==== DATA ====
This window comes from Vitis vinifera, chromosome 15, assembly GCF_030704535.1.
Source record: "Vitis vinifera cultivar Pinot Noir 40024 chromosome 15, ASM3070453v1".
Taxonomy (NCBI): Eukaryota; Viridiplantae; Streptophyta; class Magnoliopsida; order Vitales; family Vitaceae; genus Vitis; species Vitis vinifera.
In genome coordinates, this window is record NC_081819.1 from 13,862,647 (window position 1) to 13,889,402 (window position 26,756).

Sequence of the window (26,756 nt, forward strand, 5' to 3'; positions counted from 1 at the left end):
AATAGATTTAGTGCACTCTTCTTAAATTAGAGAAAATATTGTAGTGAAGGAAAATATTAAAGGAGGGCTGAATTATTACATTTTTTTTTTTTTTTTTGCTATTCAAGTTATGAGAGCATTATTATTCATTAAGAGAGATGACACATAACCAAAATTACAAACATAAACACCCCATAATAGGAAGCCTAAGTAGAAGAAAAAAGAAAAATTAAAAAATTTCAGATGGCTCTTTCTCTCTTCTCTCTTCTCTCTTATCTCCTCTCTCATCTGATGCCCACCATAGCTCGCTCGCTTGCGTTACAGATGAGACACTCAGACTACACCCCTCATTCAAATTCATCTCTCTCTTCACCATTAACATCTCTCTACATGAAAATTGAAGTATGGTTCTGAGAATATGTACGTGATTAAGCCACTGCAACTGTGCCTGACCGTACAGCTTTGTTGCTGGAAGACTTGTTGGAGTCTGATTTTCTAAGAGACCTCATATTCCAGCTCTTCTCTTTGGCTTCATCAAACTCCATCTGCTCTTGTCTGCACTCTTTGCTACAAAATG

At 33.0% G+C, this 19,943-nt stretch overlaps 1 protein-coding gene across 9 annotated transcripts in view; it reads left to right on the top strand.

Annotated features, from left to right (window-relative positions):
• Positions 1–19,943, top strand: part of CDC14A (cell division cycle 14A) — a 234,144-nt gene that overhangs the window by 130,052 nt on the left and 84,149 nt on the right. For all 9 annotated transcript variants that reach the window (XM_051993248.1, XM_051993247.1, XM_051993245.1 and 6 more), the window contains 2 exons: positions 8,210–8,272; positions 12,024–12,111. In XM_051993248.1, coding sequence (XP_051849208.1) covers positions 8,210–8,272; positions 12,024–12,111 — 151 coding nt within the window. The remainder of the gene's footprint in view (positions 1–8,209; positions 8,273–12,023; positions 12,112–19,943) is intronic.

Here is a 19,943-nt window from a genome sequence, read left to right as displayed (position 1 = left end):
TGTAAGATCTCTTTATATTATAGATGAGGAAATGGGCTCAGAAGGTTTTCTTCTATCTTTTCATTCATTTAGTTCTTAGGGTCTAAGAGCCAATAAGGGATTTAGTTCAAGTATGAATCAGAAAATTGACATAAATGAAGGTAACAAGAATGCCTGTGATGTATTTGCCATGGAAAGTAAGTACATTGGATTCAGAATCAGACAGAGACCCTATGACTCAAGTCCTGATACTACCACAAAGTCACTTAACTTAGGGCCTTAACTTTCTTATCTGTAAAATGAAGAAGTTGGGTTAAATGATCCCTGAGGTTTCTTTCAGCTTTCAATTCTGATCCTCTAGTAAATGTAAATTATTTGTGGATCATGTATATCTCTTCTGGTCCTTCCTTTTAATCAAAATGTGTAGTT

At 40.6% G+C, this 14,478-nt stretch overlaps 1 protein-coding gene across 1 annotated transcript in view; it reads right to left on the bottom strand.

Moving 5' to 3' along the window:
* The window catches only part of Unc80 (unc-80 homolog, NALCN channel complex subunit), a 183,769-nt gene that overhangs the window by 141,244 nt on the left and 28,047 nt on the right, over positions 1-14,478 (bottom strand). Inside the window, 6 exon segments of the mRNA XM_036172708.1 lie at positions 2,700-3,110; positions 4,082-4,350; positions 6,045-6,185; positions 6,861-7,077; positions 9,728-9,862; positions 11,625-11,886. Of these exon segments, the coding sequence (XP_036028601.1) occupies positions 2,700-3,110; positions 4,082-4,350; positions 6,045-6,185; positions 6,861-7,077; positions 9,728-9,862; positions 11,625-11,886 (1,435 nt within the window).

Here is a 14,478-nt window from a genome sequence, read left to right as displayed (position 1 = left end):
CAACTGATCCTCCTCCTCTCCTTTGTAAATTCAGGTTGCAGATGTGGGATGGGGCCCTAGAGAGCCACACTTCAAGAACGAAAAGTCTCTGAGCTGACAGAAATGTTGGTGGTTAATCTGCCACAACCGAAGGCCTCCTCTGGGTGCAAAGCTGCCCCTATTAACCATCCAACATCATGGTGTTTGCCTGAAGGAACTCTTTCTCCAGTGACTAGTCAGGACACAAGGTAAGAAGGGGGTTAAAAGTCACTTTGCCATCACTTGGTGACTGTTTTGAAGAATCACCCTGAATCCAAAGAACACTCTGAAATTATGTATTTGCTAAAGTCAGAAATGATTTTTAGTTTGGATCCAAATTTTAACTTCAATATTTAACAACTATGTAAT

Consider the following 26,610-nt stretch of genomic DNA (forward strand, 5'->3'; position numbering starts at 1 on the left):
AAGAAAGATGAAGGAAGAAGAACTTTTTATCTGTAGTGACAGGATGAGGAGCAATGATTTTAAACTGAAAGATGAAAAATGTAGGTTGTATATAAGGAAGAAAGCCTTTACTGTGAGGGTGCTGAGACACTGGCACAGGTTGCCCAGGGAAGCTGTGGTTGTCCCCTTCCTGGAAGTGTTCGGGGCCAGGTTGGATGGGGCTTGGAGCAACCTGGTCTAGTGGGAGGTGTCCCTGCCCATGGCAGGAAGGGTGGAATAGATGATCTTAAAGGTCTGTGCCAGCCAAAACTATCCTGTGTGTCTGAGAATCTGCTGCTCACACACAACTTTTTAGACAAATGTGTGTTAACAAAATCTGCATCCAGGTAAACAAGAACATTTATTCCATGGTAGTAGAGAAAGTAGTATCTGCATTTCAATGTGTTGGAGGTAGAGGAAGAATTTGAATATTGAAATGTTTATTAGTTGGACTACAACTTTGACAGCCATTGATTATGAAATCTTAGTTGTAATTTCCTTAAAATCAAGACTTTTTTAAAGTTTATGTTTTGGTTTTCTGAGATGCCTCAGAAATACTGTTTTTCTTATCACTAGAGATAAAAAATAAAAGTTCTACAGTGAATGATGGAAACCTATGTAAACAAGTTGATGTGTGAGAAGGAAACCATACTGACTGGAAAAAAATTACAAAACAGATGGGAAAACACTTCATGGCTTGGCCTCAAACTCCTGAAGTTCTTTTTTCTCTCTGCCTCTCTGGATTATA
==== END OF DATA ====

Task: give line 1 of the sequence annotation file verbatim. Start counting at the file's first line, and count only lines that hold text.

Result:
This window comes from Vitis vinifera, chromosome 15, assembly GCF_030704535.1.